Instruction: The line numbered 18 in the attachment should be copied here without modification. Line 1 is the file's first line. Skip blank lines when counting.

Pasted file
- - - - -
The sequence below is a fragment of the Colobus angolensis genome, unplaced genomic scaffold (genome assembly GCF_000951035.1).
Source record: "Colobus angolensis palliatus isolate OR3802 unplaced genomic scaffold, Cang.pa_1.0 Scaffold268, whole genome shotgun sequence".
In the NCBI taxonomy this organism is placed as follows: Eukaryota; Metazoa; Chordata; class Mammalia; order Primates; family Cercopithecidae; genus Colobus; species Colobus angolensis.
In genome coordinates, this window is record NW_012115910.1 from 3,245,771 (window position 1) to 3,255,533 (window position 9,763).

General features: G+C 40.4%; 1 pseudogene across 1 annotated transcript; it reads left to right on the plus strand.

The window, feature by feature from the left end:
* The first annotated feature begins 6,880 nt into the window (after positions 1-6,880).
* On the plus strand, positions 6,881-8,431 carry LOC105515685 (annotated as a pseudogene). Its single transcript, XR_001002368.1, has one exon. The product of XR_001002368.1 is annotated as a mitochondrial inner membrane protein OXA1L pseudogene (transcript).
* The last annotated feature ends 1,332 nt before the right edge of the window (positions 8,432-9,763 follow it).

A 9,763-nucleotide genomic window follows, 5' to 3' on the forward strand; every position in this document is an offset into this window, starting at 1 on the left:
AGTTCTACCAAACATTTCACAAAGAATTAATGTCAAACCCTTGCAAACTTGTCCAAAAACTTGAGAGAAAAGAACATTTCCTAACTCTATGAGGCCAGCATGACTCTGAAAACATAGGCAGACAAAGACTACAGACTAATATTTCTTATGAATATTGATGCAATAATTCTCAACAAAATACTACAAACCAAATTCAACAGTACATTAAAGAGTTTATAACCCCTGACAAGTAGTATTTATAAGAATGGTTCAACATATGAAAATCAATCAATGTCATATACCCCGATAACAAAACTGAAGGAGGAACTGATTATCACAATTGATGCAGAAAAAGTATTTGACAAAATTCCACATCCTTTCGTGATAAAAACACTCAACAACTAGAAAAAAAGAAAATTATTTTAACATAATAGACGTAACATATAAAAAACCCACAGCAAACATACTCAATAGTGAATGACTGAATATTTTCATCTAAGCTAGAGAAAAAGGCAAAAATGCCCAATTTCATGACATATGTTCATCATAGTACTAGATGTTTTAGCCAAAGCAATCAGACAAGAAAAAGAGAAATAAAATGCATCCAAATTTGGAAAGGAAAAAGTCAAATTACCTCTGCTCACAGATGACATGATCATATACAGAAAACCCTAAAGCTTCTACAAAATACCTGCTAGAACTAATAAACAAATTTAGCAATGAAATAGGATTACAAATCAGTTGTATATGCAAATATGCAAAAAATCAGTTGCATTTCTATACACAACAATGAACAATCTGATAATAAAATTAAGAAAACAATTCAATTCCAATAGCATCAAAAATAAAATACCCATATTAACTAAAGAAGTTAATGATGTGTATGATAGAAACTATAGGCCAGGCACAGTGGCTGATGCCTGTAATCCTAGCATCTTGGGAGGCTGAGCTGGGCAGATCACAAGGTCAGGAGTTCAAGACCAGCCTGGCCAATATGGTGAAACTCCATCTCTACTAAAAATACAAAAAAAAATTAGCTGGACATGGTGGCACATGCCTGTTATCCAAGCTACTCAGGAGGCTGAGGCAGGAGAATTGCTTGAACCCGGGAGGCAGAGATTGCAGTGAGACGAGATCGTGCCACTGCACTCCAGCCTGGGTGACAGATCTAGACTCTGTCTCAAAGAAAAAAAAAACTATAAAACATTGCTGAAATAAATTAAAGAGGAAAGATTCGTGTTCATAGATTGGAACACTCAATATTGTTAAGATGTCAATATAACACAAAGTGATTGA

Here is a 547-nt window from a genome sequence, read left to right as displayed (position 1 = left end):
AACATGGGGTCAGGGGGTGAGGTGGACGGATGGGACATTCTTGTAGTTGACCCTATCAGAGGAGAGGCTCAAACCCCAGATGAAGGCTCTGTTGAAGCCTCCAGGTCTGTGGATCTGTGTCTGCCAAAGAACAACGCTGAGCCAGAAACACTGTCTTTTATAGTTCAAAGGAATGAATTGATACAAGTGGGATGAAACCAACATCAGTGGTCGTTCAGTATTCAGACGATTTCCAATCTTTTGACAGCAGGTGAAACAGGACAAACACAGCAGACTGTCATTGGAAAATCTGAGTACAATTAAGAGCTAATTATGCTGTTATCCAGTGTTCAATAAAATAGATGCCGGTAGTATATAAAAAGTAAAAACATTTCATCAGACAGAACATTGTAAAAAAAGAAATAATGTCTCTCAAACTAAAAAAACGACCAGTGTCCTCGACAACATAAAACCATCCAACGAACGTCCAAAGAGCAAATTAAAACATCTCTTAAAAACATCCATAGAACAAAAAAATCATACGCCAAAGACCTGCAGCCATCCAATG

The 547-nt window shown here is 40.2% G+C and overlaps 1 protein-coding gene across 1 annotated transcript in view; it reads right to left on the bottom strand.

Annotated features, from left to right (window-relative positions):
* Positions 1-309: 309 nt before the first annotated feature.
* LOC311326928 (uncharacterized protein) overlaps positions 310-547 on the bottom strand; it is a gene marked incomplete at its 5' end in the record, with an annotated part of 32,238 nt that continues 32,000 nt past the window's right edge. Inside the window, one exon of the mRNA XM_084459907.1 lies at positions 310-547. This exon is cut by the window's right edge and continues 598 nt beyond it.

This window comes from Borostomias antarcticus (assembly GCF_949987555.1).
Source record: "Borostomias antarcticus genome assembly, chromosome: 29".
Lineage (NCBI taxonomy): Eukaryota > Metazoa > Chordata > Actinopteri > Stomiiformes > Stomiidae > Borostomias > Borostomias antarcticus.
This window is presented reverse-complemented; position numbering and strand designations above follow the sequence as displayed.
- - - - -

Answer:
This window comes from Borostomias antarcticus (assembly GCF_949987555.1).